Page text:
Department of Pathology, University of Washington
Our work on antioxidant overexpressing mice has been published in Science.
To determine the role of reactive oxygen species in mammalian longevity, we generated transgenic mice that overexpress human catalase localized to the peroxisome (PCAT), nucleus (NCAT), or mitochondrion (MCAT). Median and maximum lifespans were maximally increased (average 5 months, and 5.5 months, respectively) in MCAT animals. Cardiac pathology and cataract development were delayed, oxidative damage was reduced, H2O2 production and H2O2-induced aconitase inactivation were attenuated, and the development of mitochondrial deletions was reduced. These results support the free radical theory of aging and reinforce the importance of mitochondria as a source of these radicals.View the Science paper:
Extension of Murine Lifespan by Overexpression of Catalase Targeted to Mitochondria
The MCAT mice and Dr. Nancy Linford
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Powerpoint animation of reactive oxygen generation from the mitochondrial electron transport chain (ETC)
Slide 1: Powerpoint animation of reactive oxygen generation from the mitochondrial electron transport chain (ETC).
1st mouse click: electron transport with generation of a proton gradient and production of ATP, with oxygen utilized as the final electron acceptor.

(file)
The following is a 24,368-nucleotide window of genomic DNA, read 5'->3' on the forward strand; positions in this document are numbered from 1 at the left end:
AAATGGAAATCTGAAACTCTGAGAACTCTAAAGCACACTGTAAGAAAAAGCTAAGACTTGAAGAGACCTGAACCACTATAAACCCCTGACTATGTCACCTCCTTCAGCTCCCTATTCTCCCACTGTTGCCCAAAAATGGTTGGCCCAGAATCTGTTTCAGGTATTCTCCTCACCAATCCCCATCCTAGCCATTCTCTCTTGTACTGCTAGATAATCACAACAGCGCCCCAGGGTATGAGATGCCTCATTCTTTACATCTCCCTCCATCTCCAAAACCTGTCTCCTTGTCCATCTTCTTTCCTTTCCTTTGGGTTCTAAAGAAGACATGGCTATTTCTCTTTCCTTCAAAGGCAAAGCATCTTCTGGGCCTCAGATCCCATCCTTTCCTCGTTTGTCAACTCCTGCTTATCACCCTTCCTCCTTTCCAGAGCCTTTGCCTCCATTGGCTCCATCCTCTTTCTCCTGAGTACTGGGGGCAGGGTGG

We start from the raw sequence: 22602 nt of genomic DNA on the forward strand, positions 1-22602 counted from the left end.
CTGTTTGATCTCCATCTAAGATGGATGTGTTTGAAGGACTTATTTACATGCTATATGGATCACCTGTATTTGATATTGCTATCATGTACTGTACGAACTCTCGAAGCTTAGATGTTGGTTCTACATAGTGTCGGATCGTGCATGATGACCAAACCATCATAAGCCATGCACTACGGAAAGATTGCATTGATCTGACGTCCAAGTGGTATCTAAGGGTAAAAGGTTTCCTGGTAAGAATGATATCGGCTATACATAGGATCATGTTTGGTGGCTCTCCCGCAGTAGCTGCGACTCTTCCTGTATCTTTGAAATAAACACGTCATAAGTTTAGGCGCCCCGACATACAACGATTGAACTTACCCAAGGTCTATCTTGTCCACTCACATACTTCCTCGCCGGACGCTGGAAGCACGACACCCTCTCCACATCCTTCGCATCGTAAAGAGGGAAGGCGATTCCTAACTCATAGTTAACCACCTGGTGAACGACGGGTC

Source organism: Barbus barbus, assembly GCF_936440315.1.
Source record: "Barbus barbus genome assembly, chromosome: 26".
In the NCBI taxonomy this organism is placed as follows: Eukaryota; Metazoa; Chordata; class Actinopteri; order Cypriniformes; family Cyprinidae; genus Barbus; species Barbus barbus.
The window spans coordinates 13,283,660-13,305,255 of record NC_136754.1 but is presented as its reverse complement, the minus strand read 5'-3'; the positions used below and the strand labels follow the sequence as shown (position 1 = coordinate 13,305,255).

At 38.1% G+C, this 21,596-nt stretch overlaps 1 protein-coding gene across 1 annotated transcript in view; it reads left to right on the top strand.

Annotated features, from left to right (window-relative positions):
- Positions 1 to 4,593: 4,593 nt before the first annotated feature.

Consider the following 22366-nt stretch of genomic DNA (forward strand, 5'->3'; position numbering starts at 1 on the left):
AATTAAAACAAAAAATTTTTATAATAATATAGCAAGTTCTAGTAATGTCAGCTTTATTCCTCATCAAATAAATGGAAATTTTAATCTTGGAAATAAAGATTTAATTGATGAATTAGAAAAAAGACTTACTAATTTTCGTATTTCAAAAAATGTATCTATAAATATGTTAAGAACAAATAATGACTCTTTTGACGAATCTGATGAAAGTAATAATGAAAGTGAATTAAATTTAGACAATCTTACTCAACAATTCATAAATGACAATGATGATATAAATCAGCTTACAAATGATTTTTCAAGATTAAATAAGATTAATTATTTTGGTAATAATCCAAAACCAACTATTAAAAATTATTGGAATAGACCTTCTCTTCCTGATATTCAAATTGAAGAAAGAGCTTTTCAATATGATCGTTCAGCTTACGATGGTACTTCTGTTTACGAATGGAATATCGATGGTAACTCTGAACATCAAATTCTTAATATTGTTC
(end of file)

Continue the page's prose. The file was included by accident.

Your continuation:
2nd mouse click: escape of free electrons from complex I and III of the electron transport chain, with production of superoxide.
3rd mouse click Superoxide dismutase catalyzes the conversion of superoxide to hydrogen peroxide. The enzyme catalase removes hydrogen peroxide, with production of water.
4th mouse click: If hydrogen peroxide is not eliminated, it can generate the highly reactive hydroxyl radical (iron accelerates this process via the Fenton reaction). Hydroxyl radicals will damage cellular macromolecules, including components of the electron transport chain.
Slide 2: Mitochondrial function and reactive oxygen (ROS) damage.
1st mouse click: Mitochondrial ROS can damage mitochondrial DNA, mitochondrial proteins and the mitochondrial permeability transition pore (MPTP). Aconitase (within the Krebs cycle) and proteins with in ETC complex I, II and III have iron-sulfur centers which make them particularly sensitive to ROS damage. Opening of the MPTP secondary to ROS damage can induce cellular apoptosis.
2nd mouse click: mitochondrial DNA codes for important components of the electron transport chain. ROS damage to mitochondrial DNA can result in mutated proteins, which may be less functional and result in greater leakage of electrons from the ETC, producing further DNA damage, etc. A vicious circle, or "error catastrophe" may result.